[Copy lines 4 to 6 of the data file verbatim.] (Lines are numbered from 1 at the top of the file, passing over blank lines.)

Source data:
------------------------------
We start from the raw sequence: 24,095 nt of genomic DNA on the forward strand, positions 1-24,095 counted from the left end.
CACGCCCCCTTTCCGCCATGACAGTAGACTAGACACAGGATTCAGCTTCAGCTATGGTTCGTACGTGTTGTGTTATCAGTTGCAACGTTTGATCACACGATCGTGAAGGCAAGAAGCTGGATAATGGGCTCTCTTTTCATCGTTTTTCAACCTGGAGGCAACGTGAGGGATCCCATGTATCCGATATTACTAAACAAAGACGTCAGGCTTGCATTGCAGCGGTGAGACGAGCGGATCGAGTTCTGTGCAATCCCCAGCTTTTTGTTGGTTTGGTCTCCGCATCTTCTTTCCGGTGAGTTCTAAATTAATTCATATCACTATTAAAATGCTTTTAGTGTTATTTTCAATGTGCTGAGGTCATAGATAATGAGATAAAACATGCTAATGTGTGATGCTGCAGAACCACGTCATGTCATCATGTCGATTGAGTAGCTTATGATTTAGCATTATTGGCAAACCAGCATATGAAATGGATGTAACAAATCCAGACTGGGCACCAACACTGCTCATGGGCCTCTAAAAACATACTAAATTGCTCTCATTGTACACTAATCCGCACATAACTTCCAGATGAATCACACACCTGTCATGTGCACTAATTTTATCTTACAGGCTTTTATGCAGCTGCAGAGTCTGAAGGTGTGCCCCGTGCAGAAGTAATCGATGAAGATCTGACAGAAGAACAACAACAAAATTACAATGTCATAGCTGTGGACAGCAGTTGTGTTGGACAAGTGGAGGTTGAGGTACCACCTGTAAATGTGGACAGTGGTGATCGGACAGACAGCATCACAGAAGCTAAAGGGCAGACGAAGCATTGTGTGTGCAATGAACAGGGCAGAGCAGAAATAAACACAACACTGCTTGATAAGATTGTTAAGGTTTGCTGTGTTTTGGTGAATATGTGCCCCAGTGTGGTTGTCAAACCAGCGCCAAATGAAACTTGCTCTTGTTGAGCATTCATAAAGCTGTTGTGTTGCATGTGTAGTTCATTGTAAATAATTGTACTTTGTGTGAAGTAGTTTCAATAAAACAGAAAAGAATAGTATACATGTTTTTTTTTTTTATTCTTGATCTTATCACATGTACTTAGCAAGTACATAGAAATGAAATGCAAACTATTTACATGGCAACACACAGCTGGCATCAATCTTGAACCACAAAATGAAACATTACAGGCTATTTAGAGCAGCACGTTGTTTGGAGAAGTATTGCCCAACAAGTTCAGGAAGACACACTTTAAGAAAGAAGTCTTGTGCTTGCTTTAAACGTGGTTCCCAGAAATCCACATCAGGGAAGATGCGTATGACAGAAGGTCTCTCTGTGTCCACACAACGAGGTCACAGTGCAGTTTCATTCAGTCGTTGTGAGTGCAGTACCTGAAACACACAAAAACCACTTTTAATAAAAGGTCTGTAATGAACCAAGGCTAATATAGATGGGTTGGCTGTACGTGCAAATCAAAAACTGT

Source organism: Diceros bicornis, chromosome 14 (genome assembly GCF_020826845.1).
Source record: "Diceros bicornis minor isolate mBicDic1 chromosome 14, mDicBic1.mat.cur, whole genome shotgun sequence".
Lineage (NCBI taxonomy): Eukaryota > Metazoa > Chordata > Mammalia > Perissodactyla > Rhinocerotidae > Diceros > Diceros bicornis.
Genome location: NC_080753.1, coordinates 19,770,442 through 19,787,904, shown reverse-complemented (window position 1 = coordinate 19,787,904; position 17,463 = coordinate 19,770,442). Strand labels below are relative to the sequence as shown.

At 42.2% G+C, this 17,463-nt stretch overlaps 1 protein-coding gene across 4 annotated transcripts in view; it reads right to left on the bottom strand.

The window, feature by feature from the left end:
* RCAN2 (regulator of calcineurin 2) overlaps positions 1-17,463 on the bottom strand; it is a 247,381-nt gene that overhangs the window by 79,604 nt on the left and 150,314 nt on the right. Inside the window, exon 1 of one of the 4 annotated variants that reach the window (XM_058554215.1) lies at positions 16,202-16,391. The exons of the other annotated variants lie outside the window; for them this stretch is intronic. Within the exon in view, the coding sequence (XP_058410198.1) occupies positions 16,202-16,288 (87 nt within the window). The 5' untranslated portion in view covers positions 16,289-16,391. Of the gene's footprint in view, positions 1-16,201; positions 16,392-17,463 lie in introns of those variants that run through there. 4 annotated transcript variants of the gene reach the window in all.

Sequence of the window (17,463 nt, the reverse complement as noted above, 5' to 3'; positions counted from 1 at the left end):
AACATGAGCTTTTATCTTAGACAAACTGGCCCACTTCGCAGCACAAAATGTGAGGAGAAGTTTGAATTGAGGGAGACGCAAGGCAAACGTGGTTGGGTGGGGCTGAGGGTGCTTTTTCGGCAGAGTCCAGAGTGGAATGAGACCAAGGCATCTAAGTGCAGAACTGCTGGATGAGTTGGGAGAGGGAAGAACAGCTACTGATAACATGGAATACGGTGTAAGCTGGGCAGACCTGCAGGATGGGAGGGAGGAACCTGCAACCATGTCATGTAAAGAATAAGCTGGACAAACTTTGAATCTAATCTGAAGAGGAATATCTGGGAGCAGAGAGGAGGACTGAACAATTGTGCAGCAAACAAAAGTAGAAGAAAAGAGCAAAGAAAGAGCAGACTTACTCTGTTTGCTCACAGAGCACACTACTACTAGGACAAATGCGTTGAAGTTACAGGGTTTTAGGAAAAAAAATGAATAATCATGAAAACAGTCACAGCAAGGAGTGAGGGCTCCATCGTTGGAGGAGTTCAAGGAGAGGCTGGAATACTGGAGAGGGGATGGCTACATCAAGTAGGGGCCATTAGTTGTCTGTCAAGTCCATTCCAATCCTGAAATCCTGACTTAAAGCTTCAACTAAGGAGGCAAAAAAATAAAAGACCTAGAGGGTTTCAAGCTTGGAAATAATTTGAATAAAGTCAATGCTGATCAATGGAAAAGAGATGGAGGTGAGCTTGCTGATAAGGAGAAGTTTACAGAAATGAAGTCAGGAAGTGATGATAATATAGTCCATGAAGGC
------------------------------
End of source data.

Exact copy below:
Source record: "Diceros bicornis minor isolate mBicDic1 chromosome 14, mDicBic1.mat.cur, whole genome shotgun sequence".
Lineage (NCBI taxonomy): Eukaryota > Metazoa > Chordata > Mammalia > Perissodactyla > Rhinocerotidae > Diceros > Diceros bicornis.
Genome location: NC_080753.1, coordinates 19,770,442 through 19,787,904, shown reverse-complemented (window position 1 = coordinate 19,787,904; position 17,463 = coordinate 19,770,442). Strand labels below are relative to the sequence as shown.